It is ok to feel nervous before and during an interview that’s a good thing! It’s important to control the nerves and harness that energy during the interview process and turn it into something which makes you unstoppable.
We can’t guarantee you will get the job you’re interviewing for however you will be much more likely to get the job if you follow the following tips and unleash your potential.
Let’s break the interview process down into three stages:
- Pre-Interview Stage
- During the Interview
Pre-Interview (Planning Ahead)
The best way to boost your chances of being offered a job is by preparing for the interview. It sounds simple but you’ll be surprised by the number of candidates which stop their preparation after they have submitted their application and do no further prep work when offered an interview.
It’s very clear when people haven’t prepared for the interview as they often trip up on simple predictable questions such as “why do you want to work here?”. Questions like that are designed to be smashed out of the park. Make sure you research the company / organisation by checking their social media feeds, any performance reviews and any research outputs that you can discuss during the interview.
Researching the organisation also gives you the opportunity to get a feel for the organisations culture and interests and to see if you’re a match for them. You should aim to work somewhere because you want to. If you’re values and bliefs align with team you’re applying for you will be able to achieve your poential and drive your career forwards.
Don’t forget to research the interviewers too as this will make them feel more familiar on the day and help settle your nerves. It will also help set your expectations and help you visualise the interview before hand.
“If you’re values and beliefs align with the team you’re applying for you will both be more likely to achieve your full potential.”
Prior to the interview take some time to review the job description and person specification and write how you fit each point with examples. This will help clarify potential questions and direct essential revision and reading before the interview.
One of the best ways to spend your preparation time before an interview is to create some pre-planned answers or sentences to help structure your responses and help you navigate some sticky situations. There are common themes and questions across all interviews regardless of industry.
Common interview questions include:
- “Why did you apply for this position?”
- “Tell us about your career to date”
- “Talk through an article you’ve read recently which has changed your practice”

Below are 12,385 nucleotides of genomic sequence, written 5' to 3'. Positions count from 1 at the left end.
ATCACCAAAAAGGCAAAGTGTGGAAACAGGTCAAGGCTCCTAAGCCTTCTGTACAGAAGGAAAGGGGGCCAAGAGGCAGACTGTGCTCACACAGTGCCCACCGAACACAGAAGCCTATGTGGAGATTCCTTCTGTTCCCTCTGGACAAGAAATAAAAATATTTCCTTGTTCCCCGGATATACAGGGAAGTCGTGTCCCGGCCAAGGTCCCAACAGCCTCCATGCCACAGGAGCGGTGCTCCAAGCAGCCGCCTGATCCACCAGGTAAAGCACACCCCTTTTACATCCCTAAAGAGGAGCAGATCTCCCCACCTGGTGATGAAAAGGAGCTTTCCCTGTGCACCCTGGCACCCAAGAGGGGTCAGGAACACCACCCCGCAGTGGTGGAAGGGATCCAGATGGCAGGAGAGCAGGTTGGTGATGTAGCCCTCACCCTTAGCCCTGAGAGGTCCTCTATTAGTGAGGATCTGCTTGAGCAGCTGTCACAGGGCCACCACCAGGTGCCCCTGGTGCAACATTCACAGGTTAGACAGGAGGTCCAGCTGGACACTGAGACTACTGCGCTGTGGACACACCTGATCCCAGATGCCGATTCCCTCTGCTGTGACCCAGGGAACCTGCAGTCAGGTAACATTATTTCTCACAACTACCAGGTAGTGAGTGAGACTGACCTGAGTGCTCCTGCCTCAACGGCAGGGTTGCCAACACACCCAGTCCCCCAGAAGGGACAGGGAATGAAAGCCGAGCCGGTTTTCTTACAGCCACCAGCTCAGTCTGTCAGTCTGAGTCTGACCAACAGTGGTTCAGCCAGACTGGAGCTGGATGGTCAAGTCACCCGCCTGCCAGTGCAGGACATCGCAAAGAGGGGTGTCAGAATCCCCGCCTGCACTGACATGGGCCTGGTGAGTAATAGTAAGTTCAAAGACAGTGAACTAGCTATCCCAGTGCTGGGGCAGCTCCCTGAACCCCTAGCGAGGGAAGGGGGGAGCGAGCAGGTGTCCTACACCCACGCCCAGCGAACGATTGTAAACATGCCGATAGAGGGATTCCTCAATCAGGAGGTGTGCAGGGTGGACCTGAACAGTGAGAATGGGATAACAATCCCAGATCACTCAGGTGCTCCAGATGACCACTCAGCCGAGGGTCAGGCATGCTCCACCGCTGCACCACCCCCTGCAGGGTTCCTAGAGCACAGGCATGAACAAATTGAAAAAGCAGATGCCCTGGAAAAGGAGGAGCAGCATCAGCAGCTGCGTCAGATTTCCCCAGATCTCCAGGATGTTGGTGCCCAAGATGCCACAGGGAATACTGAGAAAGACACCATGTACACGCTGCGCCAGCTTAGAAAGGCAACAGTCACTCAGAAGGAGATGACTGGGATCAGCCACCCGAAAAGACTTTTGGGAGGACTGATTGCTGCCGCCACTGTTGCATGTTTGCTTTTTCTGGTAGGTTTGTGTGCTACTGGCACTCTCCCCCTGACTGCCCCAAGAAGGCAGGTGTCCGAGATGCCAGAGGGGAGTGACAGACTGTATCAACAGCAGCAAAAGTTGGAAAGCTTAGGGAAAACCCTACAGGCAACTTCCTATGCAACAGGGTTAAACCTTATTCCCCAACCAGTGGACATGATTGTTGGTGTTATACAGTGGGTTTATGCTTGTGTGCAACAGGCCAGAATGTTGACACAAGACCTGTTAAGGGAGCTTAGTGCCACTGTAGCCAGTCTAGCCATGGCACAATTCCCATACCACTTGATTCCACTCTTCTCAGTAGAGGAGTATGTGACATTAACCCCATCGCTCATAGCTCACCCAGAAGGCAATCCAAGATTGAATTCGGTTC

- “What courses have you been on recently?”
- “Why do you think you’ll be a good fit for the team?”
Remember your answers should be concise and tailored to match the job description. You should aim to create a narrative which enables the employer to picture you doing the job not take them on a meandering story of your life.
During the Interview (Take Your Time & Stay Calm)
If you’ve done the preparation you should be confident in the knowledge that you’re most of the way there. The next step is putting your preparation to good use and staying calm and collected thought, clearly this is easier said than done!
The most important thing to remember in the interview is values and beliefs shine though so be true to your authentic self – don’t pretend to be someone you’re not. Keep your answers structured and concise.
If you begin to feel flustered or go off down the wrong track when answering a question rely on the pre-planned answers and sentences to get you back on track. This is something politicians, presenters and people on live TV use a lot when being interviewed as it buys you thinking time and an opportunity to regain composure.
“The most important thing to remember is that values and beliefs shine though so be true to your authentic self”
When answering a question make sure you link to appropriate examples but don’t exaggerate or lie. It’s usually very obvious when someone has overstated the facts and the lie unravels with a simple follow up question and this pretty much puts an end to your chances of getting the job.
If an answer doesn’t go well don’t give up! Regain composure, acknowledge that the previous answer wasn’t your strongest and take note that it’s an area for improvement. Employers often aren’t looking for the finished article they are looking for someone who knows their limitations and has to ability to learn from mistakes.
After The Interview (Always ask for Feedback!)
At the end of the interview there is a chance for you to ask the interviewers a few questions. By asking a few high quality questions this offers you the chance to stand apart from the rest of the candidates. This is often where candidates dry up so try to have some prepared questions here.
Good questions make you appear interested and committed but don’t forget this is your chance to find out if you are a good fit for the organisation and team too. If your struggling with what to ask focus on day-to-day questions about the role as well as about opportunities to grow and progress within the organisation. This is a great time to ask about the overall culture underpinning the teams performance.
“You can improve your interview abilities which is why, regardless of success or failure feedback is essential”
Being interviewed is a complex skill – it’s a combination of communication skills, ability to deal with pressure and organisational ability. This means that you can improve your interview abilities which is why, regardless of success or failure feedback is an essential part of the interview process.
As a final thought an interview is a chance to put yourself in the shop window – you are given a captive time with people who can make things happen. Remember there might be other opportunities the employer sees you as a better fit for that become apparent during your interview.